Airtel Africa reported during the week that data revenue from its Nigerian operations rose 38% to $257 million (N97.6 billion) for the period between April and September 2020. This translates to a revenue of N16.2 billion monthly. MTN, Nigeria’s biggest telco reported revenues from Data of N241.6 billion up 57% in the 9 months ending September 2020. MTN rakes in about N26.8 billion monthly in data revenues alone.
These figures are largely backed by increased reliance on internet data to drive work from home activities during the lockdown. Airtel CEO Raghunath Mandava confirmed this in his statement following the results. “In these unprecedented times, the telecoms industry has emerged as a key and essential service for these economies, allowing customers to work remotely, reduce their travels, keep them connected and allow access to affordable entertainment.”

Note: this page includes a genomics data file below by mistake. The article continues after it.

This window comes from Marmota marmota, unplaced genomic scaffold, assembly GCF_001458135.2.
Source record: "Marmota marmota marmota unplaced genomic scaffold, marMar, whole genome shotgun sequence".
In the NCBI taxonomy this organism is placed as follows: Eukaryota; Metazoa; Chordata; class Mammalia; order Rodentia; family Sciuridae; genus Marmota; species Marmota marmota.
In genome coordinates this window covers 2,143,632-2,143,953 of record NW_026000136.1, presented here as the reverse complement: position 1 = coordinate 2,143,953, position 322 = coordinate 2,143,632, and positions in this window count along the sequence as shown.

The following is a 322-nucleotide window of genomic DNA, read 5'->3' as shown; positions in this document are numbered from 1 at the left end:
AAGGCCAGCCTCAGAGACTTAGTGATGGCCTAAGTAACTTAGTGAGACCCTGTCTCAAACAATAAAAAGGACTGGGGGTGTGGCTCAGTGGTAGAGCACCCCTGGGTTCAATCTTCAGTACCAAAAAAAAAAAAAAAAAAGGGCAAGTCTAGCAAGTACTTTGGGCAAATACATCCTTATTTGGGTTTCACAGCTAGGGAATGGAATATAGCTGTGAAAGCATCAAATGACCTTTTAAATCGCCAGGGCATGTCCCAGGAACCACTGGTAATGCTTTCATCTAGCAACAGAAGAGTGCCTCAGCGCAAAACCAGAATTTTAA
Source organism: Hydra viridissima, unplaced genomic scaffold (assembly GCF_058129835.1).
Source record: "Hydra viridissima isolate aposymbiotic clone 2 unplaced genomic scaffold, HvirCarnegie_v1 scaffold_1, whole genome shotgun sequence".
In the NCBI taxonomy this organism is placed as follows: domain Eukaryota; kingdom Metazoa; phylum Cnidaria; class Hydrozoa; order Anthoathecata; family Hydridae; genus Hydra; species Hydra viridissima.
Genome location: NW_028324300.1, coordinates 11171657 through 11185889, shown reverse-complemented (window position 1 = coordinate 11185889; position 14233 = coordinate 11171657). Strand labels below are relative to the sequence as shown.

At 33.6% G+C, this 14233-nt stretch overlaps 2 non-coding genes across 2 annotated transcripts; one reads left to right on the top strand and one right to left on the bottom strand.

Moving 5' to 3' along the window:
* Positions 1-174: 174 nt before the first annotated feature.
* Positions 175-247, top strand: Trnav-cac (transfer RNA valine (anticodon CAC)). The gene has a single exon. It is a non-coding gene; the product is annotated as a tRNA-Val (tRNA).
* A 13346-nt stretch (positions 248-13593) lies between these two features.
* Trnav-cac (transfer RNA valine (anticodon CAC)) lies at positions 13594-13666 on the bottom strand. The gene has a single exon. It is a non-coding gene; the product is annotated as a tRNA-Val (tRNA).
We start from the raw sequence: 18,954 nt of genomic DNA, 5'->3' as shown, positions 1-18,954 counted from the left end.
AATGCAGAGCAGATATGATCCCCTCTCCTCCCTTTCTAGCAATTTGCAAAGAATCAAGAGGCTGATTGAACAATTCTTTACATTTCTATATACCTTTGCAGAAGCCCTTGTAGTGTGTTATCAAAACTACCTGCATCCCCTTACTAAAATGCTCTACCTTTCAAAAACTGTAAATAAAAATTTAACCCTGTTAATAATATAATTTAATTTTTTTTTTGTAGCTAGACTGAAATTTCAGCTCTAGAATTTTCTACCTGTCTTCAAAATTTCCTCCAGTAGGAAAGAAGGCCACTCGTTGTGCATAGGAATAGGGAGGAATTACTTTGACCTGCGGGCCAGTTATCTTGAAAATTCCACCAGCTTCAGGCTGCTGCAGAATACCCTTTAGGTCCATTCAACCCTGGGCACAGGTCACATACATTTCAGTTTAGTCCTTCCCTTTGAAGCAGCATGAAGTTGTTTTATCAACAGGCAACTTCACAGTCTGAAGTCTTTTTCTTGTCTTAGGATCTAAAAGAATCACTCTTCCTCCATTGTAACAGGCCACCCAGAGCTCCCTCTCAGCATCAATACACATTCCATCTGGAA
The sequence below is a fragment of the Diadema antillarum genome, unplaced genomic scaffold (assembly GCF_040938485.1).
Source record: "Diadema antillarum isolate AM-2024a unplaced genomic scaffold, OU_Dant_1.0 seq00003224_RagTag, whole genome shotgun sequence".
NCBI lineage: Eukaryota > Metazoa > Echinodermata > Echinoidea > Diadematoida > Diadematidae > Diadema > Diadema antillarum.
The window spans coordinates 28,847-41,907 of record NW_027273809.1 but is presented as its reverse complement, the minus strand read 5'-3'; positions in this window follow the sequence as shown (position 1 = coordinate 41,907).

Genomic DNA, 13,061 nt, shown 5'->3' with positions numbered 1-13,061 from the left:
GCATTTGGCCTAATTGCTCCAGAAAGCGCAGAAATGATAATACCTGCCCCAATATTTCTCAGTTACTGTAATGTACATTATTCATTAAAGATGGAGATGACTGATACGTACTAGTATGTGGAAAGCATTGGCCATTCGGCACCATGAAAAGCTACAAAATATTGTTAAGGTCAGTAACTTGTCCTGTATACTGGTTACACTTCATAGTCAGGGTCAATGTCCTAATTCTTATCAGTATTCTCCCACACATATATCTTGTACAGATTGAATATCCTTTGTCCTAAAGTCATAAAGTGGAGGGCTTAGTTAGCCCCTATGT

On the money: GSM Giants, as well as other Internet Service Providers, are poised to reap even more from the increased reliance on data to drive social activism and awareness. As millions of consumers share more videos and images, the need to download and save on their devices or in the cloud will continue to line up billions more in cash in the bank for service providers.
Guinness Nigeria Plc jostles to improve from its insipid 2020 financial year
In the 2021 financial year, the task before the company is to drive its strategic objectives to bring the company back to profitability.
Guinness Nigeria Plc has started its 2021 financial year with a loss, just like the company did in 2020. However, this time, the value of the loss adds up to N841 million for the opening quarter. In 2020, it was N370 million, which set the tone for what eventually degenerated into a truly horrible and uninspiring financial year. A year that saw loss position in the aggregate 12 months period peak at N12.6billion.